from the GNU version of the Collaborative International Dictionary of English
- n. Same as chive.
from The Century Dictionary and Cyclopedia
- n. A small bulbous garden-plant, Allium Schœnoprasum, of the same genus as the leek and onion, cultivated as a pot-herb. Also chive, chire-garlic.
from WordNet 3.0 Copyright 2006 by Princeton University. All rights reserved.
- n. perennial having hollow cylindrical leaves used for seasoning
Sorry, no etymologies found.
Is it that I am so weak as to believe, like a child, that I come here in that dress to rec – cive that boy only to decide a little bet, a wager?
Usually shorter grains will cive you a creamier pudding.
Analogous ideas were expressed by Matteo Palmieri in his work Della vita civile (ca. 1440) and Bartolommeo de 'Sacchi in De optimo cive.
Leviathan was an artificial contrivance constructed to satisfy the requirements of the component elements of society — “men as if but even now sprung out of the earth, and suddenly, like mushrooms, come to full maturity, without all kind of engagement to each other” (De cive , VIII, 1).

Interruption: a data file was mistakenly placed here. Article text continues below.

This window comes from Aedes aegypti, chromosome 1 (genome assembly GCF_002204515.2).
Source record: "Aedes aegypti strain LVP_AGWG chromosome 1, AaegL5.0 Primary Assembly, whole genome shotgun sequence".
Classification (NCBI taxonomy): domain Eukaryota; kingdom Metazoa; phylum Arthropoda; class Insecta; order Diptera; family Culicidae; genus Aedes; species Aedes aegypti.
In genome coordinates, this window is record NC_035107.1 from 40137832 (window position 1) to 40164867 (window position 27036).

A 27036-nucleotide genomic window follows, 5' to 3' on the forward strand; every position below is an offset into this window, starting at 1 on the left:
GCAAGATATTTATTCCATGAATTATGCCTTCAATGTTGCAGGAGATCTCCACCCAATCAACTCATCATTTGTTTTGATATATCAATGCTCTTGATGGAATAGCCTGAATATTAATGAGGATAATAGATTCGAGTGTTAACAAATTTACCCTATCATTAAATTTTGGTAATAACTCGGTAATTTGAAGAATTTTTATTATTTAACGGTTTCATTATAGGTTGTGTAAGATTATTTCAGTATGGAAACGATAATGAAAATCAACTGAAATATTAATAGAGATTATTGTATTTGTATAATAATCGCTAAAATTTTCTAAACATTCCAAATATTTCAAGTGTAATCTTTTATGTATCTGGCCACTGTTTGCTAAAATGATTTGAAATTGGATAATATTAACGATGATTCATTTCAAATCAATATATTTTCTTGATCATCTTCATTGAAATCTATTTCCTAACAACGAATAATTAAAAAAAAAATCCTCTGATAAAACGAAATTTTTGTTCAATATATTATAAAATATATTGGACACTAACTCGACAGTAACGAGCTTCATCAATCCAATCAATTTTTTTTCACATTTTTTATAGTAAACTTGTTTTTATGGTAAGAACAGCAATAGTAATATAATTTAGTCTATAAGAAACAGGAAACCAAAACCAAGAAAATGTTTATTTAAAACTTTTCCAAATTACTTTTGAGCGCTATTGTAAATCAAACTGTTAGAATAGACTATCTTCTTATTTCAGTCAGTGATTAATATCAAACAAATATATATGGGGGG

His De cive contains a sharp criticism of Aristotle's idea of man as a social creature.
Hobbes treated despotic government in The Ele - ments of Law (first version, 1640), in De cive (1642), and in the Leviathan (1651), but he did not adopt
Latin treatise, De cive, he repeated the distinction between states originating in dominium paternum et despoticum, which he called naturale, and another type of dominium established by institution, called politicum created by artifice.
Nam esse pro cive qui civis non sit rectum est non licere; quam legem tulerunt sapientissimi consules Crassus et Scaevola (95 B.C.); usu vero urbis prohibere peregrinos sane inhumanum est.
 Especially in his Leviathan, 1651, and in his De cive. 1647; comp.
Is it that I am so weak as to believe, like a child, that I come here in that dress to rec-cive that boy only to decide a little bet, a wager?